Layering technology at the exterior of the protected premises—sometimes miles away from the facility if necessary to protect the critical infrastructure—is an age-old security technique that still works. This practice begins with a consultative walk-through of the customer’s premises, and technology is selected based on what’s most appropriate to solve challenges or issues. Its principle is based on early detection, implementing technology so warnings are proactive and strategized.
Security seems to revert to “back to basics” like layered protection after an event unfolds.
In February 1993, a terrorist drove a truck into the World Trade Center parking garage, detonating a bomb beneath the North Tower. This event dramatically altered the profile of physical security in New York City (and other cities followed). Vehicles entering hotels had trunks and occupants checked. Other measures were implemented to extend the area of protection away from buildings to avoid potential harm to people. Concrete bollards, pneumatic posts and barrier devices to control vehicle access and prevent unauthorized entry populated the urban landscape; video camera surveillance became the norm.
Crime Prevention Through Environmental Design (CPTED), also known as Designing Out Crime, is a multidisciplinary approach that echoes the principles of layering and includes passive elements of architectural design in built and natural environments.
CPTED’s first generation centered primarily on controlling spaces for safety in public and private areas, lighting, landscaping and access-control road barriers to limit direct accessibility. The second generation of CPTED focuses on social strategies, such as neighborhood watch and engaging community culture.
For the systems integration industry, the concept of layering has become easier, with increased networking, open APIs and standards such as Open Supervised Device Protocol (OSDP) that enables communication among different manufacturers’ devices and solutions.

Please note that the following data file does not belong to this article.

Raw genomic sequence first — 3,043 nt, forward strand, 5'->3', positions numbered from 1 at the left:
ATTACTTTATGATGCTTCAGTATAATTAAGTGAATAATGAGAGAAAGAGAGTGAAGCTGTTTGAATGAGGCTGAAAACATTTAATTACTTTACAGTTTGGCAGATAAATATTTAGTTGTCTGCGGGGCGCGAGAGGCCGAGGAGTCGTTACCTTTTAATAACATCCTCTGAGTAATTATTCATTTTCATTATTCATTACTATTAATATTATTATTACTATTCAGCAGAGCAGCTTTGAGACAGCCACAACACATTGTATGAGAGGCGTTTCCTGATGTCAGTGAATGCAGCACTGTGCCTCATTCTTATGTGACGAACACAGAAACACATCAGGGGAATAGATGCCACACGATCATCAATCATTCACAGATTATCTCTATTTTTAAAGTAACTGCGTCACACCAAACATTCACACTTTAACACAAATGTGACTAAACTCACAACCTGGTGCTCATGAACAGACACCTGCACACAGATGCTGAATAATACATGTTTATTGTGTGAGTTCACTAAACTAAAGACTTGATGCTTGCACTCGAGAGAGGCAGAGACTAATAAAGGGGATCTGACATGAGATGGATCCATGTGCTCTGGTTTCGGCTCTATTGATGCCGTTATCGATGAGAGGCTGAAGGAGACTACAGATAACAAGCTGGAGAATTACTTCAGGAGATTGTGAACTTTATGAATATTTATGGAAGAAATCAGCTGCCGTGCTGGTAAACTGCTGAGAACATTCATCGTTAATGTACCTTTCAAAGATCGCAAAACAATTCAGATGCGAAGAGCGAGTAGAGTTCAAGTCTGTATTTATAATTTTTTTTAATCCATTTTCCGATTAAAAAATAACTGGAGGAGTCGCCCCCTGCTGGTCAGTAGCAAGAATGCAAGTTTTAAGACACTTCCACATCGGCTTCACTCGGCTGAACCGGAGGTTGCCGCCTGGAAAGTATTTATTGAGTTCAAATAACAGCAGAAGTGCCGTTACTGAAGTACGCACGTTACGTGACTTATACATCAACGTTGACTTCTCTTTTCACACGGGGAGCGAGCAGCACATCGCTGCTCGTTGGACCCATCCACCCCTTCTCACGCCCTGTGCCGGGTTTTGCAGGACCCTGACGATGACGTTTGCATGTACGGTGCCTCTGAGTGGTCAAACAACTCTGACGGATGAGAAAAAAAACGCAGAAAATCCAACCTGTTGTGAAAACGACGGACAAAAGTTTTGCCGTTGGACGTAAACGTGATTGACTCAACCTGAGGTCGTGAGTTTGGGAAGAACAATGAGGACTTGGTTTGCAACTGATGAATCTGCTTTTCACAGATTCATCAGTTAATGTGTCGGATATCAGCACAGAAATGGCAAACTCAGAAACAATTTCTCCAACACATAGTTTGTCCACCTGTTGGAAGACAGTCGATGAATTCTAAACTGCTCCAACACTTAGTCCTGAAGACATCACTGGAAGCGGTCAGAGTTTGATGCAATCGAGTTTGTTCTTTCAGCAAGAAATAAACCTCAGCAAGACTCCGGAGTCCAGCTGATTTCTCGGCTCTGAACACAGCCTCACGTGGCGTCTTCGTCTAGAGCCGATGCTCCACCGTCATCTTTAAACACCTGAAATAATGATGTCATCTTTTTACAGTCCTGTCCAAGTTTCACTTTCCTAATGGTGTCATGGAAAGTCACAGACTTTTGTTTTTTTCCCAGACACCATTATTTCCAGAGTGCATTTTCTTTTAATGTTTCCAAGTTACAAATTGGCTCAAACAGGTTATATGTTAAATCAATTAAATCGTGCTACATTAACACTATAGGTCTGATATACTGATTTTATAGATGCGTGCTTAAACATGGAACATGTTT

OSDP was approved as an international standard by the International Electrotechnical Commission in May 2020, published as IEC 60839-11-5.
Consider these technologies as part of a layered integrated systems solution:
- Barriers, gates and perimeter-sensing devices
- Intrusion and motion detection
- Audio detection
- Surveillance cameras
- Locks, intercoms and access control
With technological advancements, systems integrators can install fence sensors that send an email or text message to the end-user or property owner that activity and a potential breach was detected. Integrated with surveillance cameras, it can trigger video recording or send an alert to a central monitoring station where operators examine the footage in real time and ascertain whether responding authorities are required.
Adding audio to the mix, users or operators listen to any activity and deploy voice-downs and interact directly with intruders with two-way communications. These and other communication technology assist with verifying events to prevent false alarms and gauge the potential severity of the incident. Users receive live and recorded audio feeds for greater situational awareness, which is used to assist and direct first responders.
Let’s not forget one of the first lines of defense at the doorstep: locks, access control and intercoms. These devices are now high-tech and sophisticated. They can be hardwired or wireless, and have multiple user options and configurations ranging from basic keypads and cards to mobile credentials and biometrics.
Layering improves outcomes
Integrating or layering systems technology improves security and safety outcomes, combining components and devices into a single, comprehensive strategy. Ask a customer or prospect these questions to get started: What are your primary security concerns, challenges or issues? What do day-to-day business and operations look like, and what areas might need to be addressed? What specific regulations and compliances should be accounted for in the technology plan?
From there, systems integrators can devise the best techniques and safeguards to put in place—technology, training and otherwise—to ensure that if a direct attack or breach does occur, occupants have time to get to safety or react appropriately.
The most powerful layering comes from the expertise of a systems integrator who understands technology and can provide a professional, well-tested and expertly executed specification designed to secure and protect the facility and its occupants.